Monday 20 October 2014

Supergrass prosecutions reviewed

Published 11/12/2012 | 00:49

Th use of 'supergrass' evidence is being reviewed, said Barra McGrory, Director of the Northern Ireland Public Prosecution Service

The process of deciding whether to take future prosecutions based on supergrass evidence has been reviewed in the wake of a controversial murder trial this year, Northern Ireland's Director of Public Prosecutions has said.

Barra McGrory said he took the action after a detailed analysis of the judgment in the case that saw 12 men acquitted of a range of terrorist offences, nine of them for the murder of UDA leader Tommy English in Belfast in 2000.

Judge Mr Justice Gillen was very critical of key state evidence provided by brothers and self-confessed UVF members Ian and Robert Stewart, who had agreed to testify against the accused men as so-called assisting offenders in return for a lighter sentence.

Future cases involving supergrass evidence could be in the pipeline, with alleged senior loyalist and murder accused Gary Haggarty, 40, from north Belfast, having also turned state's witness.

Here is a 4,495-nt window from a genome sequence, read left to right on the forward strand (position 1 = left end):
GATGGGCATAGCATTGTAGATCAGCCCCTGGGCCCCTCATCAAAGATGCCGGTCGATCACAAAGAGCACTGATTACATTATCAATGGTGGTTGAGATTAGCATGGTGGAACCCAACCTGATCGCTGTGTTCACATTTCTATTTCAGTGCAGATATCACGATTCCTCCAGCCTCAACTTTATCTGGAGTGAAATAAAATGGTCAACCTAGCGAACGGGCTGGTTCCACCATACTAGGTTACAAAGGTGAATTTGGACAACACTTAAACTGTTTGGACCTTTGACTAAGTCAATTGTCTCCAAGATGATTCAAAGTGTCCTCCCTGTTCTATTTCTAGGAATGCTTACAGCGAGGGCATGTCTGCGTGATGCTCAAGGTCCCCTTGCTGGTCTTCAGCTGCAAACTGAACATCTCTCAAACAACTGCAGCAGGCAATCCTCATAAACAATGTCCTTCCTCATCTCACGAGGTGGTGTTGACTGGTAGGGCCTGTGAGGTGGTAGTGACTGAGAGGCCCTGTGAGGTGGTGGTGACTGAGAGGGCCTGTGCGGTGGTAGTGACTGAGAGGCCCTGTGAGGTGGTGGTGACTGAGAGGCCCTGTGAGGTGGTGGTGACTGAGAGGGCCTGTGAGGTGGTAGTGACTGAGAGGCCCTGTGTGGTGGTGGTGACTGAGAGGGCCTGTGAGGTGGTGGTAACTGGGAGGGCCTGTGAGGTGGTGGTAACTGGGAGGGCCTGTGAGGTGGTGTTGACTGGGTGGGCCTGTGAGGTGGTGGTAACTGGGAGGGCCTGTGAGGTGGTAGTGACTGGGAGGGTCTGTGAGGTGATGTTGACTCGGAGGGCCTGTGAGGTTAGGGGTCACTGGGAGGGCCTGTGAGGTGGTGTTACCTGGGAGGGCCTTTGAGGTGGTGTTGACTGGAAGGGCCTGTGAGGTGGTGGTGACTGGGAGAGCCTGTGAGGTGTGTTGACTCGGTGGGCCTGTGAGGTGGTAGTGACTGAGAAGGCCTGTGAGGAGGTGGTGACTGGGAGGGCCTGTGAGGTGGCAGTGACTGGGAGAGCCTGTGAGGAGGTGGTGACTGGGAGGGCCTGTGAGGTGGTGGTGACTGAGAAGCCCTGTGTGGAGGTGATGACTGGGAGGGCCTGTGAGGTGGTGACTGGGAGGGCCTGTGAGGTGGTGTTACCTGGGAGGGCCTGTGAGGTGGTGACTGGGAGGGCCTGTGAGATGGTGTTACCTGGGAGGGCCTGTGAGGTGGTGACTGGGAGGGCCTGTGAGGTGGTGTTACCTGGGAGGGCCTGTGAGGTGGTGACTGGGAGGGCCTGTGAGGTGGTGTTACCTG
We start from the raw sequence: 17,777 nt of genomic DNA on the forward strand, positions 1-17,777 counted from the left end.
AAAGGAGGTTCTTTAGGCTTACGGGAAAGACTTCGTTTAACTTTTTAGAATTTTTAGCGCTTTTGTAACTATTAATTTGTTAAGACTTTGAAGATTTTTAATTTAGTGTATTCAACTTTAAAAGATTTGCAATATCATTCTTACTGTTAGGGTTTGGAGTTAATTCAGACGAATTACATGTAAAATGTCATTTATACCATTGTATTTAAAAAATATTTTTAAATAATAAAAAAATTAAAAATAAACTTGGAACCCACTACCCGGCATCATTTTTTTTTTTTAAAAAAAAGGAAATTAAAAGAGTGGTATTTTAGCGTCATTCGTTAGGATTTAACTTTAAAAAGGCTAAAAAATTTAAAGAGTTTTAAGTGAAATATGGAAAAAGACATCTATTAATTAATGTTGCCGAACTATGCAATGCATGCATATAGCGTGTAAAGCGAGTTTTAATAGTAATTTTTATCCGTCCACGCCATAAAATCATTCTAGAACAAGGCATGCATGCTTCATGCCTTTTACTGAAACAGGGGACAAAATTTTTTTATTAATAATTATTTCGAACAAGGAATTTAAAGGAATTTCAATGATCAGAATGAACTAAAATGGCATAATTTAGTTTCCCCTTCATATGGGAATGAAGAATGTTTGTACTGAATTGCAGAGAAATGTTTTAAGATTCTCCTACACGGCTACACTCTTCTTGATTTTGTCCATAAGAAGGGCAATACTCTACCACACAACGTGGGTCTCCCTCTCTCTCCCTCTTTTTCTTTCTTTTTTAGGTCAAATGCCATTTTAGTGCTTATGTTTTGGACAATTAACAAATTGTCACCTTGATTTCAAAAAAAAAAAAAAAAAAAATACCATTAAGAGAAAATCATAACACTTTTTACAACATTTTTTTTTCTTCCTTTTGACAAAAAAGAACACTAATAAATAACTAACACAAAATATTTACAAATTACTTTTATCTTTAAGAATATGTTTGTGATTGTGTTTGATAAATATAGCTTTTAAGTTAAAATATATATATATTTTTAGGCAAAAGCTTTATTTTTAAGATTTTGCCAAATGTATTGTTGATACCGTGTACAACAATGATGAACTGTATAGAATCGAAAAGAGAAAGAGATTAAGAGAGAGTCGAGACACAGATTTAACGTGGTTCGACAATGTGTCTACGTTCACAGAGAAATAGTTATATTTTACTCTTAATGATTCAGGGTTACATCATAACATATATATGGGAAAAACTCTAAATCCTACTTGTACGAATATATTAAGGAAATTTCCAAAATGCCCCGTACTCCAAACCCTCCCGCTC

Mr McGrory said he would not criticise the decision to take prosecutions based on the Stewart evidence - noting that he was not in the post at the time.

He stressed that any future prosecutorial decisions would be made after intensive analysis of the evidence.

"I would like to think certainly that when the next decision comes to be taken, and there will be decisions soon, that they'll be taken in a very careful and analytical way," he said.

"All I can say is that I have had cause to review how decisions will be taken in respect of accomplice evidence within the legislative framework and I am confident that when those decisions are taken they will be as accurate as they can possibly be."

Mr McGrory said reliability would always be an issue with such evidence but said police had to match up the testimony with other information available.

"We have got to look at ways that we can ensure that we not only get over the 'case to answer' stage but we have information which is reliable enough to bring in convictions and certainly there is nobody more aware (of) the range of areas where that evidence might be found wanting than I am, and the senior lawyers in this office who are looking at the future cases are well briefed in what's needed."

Press Association

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